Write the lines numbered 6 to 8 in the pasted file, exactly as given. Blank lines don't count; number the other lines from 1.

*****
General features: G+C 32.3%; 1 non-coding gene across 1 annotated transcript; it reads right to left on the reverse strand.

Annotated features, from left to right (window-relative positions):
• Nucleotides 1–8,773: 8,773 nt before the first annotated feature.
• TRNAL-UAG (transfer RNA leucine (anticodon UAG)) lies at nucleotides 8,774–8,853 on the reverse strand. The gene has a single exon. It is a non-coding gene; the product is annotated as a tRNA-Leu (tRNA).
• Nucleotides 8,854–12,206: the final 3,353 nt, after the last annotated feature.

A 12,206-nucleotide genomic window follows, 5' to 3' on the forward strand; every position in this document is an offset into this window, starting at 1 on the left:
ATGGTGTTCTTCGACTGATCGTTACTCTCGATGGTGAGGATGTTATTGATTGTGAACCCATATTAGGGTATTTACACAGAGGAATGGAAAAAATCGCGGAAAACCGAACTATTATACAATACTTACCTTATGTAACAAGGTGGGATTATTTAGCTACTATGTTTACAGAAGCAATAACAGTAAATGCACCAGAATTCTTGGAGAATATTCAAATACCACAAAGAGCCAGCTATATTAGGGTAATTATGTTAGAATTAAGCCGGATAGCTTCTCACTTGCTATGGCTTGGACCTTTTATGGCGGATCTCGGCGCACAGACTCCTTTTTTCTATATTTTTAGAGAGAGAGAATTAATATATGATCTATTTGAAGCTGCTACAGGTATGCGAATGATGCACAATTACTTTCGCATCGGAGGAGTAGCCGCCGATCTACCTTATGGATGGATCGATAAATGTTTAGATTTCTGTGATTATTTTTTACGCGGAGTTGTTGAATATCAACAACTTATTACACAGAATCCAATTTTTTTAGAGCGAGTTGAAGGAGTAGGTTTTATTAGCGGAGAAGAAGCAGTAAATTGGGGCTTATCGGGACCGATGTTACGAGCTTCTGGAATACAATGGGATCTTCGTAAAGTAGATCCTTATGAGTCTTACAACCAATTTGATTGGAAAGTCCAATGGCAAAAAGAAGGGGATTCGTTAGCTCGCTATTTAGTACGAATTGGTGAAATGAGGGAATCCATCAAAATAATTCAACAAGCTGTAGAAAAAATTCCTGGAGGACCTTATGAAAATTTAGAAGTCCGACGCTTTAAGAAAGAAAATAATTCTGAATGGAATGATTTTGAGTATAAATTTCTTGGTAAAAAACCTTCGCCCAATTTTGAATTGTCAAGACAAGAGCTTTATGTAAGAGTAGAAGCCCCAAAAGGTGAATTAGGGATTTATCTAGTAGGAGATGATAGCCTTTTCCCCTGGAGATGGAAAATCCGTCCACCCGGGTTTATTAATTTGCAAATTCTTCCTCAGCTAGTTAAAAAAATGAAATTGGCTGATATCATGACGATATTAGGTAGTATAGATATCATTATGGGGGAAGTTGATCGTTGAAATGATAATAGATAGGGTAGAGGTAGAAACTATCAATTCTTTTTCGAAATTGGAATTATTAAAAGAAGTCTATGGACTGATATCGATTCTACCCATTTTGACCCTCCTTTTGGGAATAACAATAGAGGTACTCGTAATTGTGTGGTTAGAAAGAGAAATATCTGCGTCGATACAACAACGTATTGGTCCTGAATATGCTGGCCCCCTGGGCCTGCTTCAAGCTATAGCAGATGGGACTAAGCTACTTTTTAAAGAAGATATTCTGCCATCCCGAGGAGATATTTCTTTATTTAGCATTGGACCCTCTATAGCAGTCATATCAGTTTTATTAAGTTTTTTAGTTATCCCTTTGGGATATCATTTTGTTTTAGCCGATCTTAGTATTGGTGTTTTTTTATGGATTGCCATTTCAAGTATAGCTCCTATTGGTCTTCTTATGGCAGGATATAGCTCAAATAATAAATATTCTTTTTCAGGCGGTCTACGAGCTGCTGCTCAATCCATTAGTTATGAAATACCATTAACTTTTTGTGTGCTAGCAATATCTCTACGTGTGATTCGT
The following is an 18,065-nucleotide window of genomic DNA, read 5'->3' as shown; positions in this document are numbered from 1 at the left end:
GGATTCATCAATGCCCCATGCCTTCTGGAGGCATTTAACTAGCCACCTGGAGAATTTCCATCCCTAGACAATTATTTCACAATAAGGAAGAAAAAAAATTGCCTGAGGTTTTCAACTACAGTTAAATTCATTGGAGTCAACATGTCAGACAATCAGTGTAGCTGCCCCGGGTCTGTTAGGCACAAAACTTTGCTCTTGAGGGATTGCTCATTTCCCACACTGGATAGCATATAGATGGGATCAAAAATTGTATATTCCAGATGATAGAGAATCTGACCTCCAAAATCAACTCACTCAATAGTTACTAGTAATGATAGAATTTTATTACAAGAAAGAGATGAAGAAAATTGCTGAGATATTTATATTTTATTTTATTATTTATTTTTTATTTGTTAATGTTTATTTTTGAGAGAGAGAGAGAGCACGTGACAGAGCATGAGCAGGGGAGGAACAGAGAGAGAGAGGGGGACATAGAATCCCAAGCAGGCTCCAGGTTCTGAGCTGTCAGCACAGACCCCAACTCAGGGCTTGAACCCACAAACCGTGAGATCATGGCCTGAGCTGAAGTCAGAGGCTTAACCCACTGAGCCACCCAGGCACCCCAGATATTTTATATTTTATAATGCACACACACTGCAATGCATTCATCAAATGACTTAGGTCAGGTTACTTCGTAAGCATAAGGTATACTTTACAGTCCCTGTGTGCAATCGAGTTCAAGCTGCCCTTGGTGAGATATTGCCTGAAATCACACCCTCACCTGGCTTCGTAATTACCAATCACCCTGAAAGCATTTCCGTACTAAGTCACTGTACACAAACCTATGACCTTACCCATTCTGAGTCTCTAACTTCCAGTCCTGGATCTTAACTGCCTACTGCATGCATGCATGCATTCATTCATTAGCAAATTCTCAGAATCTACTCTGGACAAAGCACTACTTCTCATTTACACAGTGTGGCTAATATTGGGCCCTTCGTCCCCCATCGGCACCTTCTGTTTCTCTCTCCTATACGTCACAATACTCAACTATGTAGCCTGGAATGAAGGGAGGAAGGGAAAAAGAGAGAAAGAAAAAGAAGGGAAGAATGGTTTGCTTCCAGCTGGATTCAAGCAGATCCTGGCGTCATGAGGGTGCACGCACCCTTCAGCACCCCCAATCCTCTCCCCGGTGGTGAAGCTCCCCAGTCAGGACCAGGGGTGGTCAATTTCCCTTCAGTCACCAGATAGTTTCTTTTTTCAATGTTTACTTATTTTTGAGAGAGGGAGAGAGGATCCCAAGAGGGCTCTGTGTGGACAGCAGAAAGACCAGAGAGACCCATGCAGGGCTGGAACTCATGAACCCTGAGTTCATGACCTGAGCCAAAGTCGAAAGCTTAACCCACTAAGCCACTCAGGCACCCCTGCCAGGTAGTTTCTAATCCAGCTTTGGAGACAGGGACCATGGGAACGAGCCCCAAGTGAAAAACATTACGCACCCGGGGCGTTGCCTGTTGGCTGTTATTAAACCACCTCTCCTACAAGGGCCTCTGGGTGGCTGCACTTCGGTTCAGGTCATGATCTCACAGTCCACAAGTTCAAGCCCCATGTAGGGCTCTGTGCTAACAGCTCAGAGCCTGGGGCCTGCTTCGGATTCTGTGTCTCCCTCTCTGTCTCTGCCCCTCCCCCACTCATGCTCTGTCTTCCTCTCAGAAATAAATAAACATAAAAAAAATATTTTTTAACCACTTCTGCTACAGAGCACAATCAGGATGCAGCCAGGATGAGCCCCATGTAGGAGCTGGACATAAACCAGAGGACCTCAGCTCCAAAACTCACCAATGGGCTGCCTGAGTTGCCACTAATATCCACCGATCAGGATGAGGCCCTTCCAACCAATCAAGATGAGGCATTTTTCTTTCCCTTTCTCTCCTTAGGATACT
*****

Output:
A 12,206-nucleotide genomic window follows, 5' to 3' on the forward strand; every position in this document is an offset into this window, starting at 1 on the left:
ATGGTGTTCTTCGACTGATCGTTACTCTCGATGGTGAGGATGTTATTGATTGTGAACCCATATTAGGGTATTTACACAGAGGAATGGAAAAAATCGCGGAAAACCGAACTATTATACAATACTTACCTTATGTAACAAGGTGGGATTATTTAGCTACTATGTTTACAGAAGCAATAACAGTAAATGCACCAGAATTCTTGGAGAATATTCAAATACCACAAAGAGCCAGCTATATTAGGGTAATTATGTTAGAATTAAGCCGGATAGCTTCTCACTTGCTATGGCTTGGACCTTTTATGGCGGATCTCGGCGCACAGACTCCTTTTTTCTATATTTTTAGAGAGAGAGAATTAATATATGATCTATTTGAAGCTGCTACAGGTATGCGAATGATGCACAATTACTTTCGCATCGGAGGAGTAGCCGCCGATCTACCTTATGGATGGATCGATAAATGTTTAGATTTCTGTGATTATTTTTTACGCGGAGTTGTTGAATATCAACAACTTATTACACAGAATCCAATTTTTTTAGAGCGAGTTGAAGGAGTAGGTTTTATTAGCGGAGAAGAAGCAGTAAATTGGGGCTTATCGGGACCGATGTTACGAGCTTCTGGAATACAATGGGATCTTCGTAAAGTAGATCCTTATGAGTCTTACAACCAATTTGATTGGAAAGTCCAATGGCAAAAAGAAGGGGATTCGTTAGCTCGCTATTTAGTACGAATTGGTGAAATGAGGGAATCCATCAAAATAATTCAACAAGCTGTAGAAAAAATTCCTGGAGGACCTTATGAAAATTTAGAAGTCCGACGCTTTAAGAAAGAAAATAATTCTGAATGGAATGATTTTGAGTATAAATTTCTTGGTAAAAAACCTTCGCCCAATTTTGAATTGTCAAGACAAGAGCTTTATGTAAGAGTAGAAGCCCCAAAAGGTGAATTAGGGATTTATCTAGTAGGAGATGATAGCCTTTTCCCCTGGAGATGGAAAATCCGTCCACCCGGGTTTATTAATTTGCAAATTCTTCCTCAGCTAGTTAAAAAAATGAAATTGGCTGATATCATGACGATATTAGGTAGTATAGATATCATTATGGGGGAAGTTGATCGTTGAAATGATAATAGATAGGGTAGAGGTAGAAACTATCAATTCTTTTTCGAAATTGGAATTATTAAAAGAAGTCTATGGACTGATATCGATTCTACCCATTTTGACCCTCCTTTTGGGAATAACAATAGAGGTACTCGTAATTGTGTGGTTAGAAAGAGAAATATCTGCGTCGATACAACAACGTATTGGTCCTGAATATGCTGGCCCCCTGGGCCTGCTTCAAGCTATAGCAGATGGGACTAAGCTACTTTTTAAAGAAGATATTCTGCCATCCCGAGGAGATATTTCTTTATTTAGCATTGGACCCTCTATAGCAGTCATATCAGTTTTATTAAGTTTTTTAGTTATCCCTTTGGGATATCATTTTGTTTTAGCCGATCTTAGTATTGGTGTTTTTTTATGGATTGCCATTTCAAGTATAGCTCCTATTGGTCTTCTTATGGCAGGATATAGCTCAAATAATAAATATTCTTTTTCAGGCGGTCTACGAGCTGCTGCTCAATCCATTAGTTATGAAATACCATTAACTTTTTGTGTGCTAGCAATATCTCTACGTGTGATTCGT
The following is an 18,065-nucleotide window of genomic DNA, read 5'->3' as shown; positions in this document are numbered from 1 at the left end: